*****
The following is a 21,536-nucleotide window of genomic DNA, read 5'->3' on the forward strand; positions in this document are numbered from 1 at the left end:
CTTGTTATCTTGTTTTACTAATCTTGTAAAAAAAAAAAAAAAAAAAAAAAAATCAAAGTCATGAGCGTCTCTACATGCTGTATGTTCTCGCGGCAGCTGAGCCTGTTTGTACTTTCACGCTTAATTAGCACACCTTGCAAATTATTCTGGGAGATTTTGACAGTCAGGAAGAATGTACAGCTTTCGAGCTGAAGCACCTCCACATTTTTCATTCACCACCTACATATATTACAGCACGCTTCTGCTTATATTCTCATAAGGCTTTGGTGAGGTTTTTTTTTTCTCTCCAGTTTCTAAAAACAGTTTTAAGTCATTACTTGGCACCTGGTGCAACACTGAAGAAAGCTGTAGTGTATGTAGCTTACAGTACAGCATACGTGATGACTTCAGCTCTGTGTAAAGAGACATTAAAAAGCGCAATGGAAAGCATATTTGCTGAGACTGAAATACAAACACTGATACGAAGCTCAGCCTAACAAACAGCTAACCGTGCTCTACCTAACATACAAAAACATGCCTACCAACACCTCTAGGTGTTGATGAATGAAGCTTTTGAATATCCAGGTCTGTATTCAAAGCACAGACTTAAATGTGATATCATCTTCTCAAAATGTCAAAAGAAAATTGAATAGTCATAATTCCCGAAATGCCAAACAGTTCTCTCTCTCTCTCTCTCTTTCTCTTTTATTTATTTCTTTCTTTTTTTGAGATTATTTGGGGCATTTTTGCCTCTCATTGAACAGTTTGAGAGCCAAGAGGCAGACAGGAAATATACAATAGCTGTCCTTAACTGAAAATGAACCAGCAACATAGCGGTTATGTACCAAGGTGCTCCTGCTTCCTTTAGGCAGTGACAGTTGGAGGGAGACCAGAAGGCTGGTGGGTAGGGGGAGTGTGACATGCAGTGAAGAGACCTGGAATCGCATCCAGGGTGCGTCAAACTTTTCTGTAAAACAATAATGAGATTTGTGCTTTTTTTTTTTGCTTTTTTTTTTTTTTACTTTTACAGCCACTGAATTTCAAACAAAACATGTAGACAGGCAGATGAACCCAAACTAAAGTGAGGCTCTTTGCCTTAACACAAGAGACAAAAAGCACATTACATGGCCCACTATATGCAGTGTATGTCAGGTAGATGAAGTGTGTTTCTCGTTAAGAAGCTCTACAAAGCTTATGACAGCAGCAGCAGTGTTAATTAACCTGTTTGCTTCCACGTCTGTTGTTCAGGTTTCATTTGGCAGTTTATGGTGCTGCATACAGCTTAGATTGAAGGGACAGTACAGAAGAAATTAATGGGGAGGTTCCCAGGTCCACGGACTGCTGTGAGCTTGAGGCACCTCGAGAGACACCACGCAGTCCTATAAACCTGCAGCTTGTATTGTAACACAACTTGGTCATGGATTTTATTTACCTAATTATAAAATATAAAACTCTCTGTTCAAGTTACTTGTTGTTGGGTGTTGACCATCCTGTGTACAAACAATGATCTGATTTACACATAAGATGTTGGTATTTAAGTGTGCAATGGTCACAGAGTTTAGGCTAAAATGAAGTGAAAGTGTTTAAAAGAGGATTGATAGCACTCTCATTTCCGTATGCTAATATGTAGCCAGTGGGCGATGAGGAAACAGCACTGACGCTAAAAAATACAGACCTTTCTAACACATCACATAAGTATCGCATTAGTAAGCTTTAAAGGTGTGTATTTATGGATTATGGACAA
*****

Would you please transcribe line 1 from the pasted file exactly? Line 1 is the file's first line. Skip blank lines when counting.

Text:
The following is a 21,536-nucleotide window of genomic DNA, read 5'->3' on the forward strand; positions in this document are numbered from 1 at the left end: